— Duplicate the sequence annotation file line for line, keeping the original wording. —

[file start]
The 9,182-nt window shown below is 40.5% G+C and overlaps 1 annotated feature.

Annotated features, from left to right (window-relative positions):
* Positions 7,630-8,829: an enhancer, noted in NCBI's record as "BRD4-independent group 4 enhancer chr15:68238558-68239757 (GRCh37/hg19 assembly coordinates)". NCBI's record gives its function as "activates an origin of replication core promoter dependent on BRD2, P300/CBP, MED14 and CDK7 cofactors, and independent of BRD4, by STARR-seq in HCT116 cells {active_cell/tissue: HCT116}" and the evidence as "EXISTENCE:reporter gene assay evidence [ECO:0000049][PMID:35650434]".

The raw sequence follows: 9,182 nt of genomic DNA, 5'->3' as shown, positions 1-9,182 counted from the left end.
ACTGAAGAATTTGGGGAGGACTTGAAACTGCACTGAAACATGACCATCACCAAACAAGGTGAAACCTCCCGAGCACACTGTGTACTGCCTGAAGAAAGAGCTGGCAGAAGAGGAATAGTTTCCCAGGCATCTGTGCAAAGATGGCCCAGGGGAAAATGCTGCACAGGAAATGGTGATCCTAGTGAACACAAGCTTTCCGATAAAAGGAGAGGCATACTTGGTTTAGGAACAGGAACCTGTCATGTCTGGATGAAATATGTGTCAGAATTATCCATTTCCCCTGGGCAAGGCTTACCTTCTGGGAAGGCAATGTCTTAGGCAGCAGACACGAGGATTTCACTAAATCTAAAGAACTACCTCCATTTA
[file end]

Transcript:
The 9,182-nt window shown below is 40.5% G+C and overlaps 1 annotated feature.

Annotated features, from left to right (window-relative positions):
* Positions 7,630-8,829: an enhancer, noted in NCBI's record as "BRD4-independent group 4 enhancer chr15:68238558-68239757 (GRCh37/hg19 assembly coordinates)". NCBI's record gives its function as "activates an origin of replication core promoter dependent on BRD2, P300/CBP, MED14 and CDK7 cofactors, and independent of BRD4, by STARR-seq in HCT116 cells {active_cell/tissue: HCT116}" and the evidence as "EXISTENCE:reporter gene assay evidence [ECO:0000049][PMID:35650434]".

The raw sequence follows: 9,182 nt of genomic DNA, 5'->3' as shown, positions 1-9,182 counted from the left end.
ACTGAAGAATTTGGGGAGGACTTGAAACTGCACTGAAACATGACCATCACCAAACAAGGTGAAACCTCCCGAGCACACTGTGTACTGCCTGAAGAAAGAGCTGGCAGAAGAGGAATAGTTTCCCAGGCATCTGTGCAAAGATGGCCCAGGGGAAAATGCTGCACAGGAAATGGTGATCCTAGTGAACACAAGCTTTCCGATAAAAGGAGAGGCATACTTGGTTTAGGAACAGGAACCTGTCATGTCTGGATGAAATATGTGTCAGAATTATCCATTTCCCCTGGGCAAGGCTTACCTTCTGGGAAGGCAATGTCTTAGGCAGCAGACACGAGGATTTCACTAAATCTAAAGAACTACCTCCATTTA